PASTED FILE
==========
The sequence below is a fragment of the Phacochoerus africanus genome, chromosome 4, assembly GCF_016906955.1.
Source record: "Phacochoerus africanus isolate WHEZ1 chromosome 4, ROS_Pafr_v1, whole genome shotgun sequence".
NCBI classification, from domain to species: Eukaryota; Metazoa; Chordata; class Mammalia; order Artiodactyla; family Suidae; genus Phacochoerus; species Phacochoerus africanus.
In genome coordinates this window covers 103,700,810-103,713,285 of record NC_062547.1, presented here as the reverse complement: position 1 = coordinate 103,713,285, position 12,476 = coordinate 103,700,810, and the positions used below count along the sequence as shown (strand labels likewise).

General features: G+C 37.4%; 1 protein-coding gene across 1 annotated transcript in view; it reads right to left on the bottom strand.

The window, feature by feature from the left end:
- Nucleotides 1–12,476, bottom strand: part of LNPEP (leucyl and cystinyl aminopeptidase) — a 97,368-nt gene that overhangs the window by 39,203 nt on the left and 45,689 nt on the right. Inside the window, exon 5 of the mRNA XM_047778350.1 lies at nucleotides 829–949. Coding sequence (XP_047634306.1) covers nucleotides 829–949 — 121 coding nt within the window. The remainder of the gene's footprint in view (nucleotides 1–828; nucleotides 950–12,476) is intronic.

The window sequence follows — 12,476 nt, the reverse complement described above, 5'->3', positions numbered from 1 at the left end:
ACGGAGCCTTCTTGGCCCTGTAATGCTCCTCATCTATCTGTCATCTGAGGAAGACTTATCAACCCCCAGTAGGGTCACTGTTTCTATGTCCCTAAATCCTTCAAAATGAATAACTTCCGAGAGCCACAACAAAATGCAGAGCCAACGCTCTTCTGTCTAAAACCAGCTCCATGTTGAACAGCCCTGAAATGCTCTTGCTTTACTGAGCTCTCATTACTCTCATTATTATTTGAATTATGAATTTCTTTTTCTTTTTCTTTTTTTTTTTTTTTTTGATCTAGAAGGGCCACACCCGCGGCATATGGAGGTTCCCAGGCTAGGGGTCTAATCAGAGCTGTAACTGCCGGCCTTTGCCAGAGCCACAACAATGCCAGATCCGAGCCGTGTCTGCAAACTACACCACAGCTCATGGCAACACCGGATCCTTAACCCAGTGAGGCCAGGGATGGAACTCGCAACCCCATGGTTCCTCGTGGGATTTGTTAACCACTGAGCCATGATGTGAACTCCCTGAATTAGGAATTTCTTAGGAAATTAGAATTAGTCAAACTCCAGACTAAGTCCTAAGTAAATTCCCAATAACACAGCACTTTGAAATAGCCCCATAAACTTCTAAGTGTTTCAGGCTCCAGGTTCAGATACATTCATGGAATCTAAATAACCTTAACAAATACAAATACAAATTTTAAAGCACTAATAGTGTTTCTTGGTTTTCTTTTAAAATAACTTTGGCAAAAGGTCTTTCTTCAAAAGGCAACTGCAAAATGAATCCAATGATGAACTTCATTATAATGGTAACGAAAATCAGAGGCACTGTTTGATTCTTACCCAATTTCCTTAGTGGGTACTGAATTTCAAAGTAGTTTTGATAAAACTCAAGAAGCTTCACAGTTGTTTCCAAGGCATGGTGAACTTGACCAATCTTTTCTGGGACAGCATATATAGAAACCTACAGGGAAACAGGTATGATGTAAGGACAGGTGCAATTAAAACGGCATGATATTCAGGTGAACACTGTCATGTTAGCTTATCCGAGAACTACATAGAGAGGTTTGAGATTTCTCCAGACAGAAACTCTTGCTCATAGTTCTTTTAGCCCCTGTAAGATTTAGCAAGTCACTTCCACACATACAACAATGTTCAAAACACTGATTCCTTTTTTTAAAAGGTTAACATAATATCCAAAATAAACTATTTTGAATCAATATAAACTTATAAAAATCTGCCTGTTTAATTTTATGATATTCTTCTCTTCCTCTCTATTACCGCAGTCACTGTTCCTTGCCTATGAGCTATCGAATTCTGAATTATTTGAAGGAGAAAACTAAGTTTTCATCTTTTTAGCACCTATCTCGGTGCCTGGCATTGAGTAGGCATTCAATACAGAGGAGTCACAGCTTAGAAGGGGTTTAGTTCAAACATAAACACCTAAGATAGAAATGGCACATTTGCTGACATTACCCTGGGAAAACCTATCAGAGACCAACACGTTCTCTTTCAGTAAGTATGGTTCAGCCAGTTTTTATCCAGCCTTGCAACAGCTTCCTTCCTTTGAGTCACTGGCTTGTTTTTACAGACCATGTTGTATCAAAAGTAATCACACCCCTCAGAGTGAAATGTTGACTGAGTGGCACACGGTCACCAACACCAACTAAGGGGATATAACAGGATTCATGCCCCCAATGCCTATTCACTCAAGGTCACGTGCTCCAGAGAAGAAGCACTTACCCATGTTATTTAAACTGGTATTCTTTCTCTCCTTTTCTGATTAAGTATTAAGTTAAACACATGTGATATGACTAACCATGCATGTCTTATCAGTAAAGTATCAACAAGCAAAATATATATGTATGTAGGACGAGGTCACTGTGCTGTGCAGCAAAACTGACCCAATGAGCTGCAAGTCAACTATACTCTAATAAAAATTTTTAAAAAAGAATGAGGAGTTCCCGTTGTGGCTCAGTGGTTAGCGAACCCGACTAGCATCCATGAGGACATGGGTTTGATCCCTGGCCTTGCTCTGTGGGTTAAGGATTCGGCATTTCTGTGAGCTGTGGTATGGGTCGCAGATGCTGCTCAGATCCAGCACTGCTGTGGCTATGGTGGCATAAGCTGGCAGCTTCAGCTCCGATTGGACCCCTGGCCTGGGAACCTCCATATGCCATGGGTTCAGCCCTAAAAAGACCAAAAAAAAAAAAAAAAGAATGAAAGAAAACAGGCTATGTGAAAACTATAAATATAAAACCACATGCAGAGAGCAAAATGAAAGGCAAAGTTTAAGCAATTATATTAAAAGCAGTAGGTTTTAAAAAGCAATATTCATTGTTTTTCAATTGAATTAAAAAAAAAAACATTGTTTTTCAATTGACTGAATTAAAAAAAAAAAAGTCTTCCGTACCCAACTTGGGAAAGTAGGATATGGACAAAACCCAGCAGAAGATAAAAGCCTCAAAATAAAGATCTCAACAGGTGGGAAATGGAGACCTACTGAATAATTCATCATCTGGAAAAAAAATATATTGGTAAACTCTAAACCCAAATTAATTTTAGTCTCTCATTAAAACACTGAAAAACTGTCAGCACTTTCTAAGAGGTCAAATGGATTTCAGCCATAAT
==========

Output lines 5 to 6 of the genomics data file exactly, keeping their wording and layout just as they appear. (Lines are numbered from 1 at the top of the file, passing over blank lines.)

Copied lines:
General features: G+C 37.4%; 1 protein-coding gene across 1 annotated transcript in view; it reads right to left on the bottom strand.

The window, feature by feature from the left end: